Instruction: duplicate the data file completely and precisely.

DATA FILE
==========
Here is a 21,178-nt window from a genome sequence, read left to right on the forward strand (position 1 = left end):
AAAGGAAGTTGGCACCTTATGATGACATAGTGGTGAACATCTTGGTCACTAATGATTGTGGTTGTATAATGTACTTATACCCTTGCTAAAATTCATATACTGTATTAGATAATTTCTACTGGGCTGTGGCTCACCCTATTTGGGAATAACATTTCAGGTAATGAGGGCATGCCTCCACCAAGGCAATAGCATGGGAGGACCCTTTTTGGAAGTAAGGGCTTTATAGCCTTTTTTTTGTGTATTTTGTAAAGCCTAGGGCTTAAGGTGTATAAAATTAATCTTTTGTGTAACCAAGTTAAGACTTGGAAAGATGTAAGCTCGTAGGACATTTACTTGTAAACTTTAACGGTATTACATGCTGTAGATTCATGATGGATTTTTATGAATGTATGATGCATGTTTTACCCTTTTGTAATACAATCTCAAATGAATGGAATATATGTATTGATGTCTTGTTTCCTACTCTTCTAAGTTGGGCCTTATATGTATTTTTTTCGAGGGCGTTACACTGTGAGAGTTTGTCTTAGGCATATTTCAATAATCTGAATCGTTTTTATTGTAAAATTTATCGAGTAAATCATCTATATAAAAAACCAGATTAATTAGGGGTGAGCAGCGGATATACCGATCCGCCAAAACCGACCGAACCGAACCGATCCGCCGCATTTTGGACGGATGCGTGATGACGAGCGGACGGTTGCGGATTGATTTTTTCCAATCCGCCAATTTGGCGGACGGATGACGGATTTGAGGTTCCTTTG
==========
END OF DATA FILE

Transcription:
Here is a 21,178-nt window from a genome sequence, read left to right on the forward strand (position 1 = left end):
AAAGGAAGTTGGCACCTTATGATGACATAGTGGTGAACATCTTGGTCACTAATGATTGTGGTTGTATAATGTACTTATACCCTTGCTAAAATTCATATACTGTATTAGATAATTTCTACTGGGCTGTGGCTCACCCTATTTGGGAATAACATTTCAGGTAATGAGGGCATGCCTCCACCAAGGCAATAGCATGGGAGGACCCTTTTTGGAAGTAAGGGCTTTATAGCCTTTTTTTTGTGTATTTTGTAAAGCCTAGGGCTTAAGGTGTATAAAATTAATCTTTTGTGTAACCAAGTTAAGACTTGGAAAGATGTAAGCTCGTAGGACATTTACTTGTAAACTTTAACGGTATTACATGCTGTAGATTCATGATGGATTTTTATGAATGTATGATGCATGTTTTACCCTTTTGTAATACAATCTCAAATGAATGGAATATATGTATTGATGTCTTGTTTCCTACTCTTCTAAGTTGGGCCTTATATGTATTTTTTTCGAGGGCGTTACACTGTGAGAGTTTGTCTTAGGCATATTTCAATAATCTGAATCGTTTTTATTGTAAAATTTATCGAGTAAATCATCTATATAAAAAACCAGATTAATTAGGGGTGAGCAGCGGATATACCGATCCGCCAAAACCGACCGAACCGAACCGATCCGCCGCATTTTGGACGGATGCGTGATGACGAGCGGACGGTTGCGGATTGATTTTTTCCAATCCGCCAATTTGGCGGACGGATGACGGATTTGAGGTTCCTTTG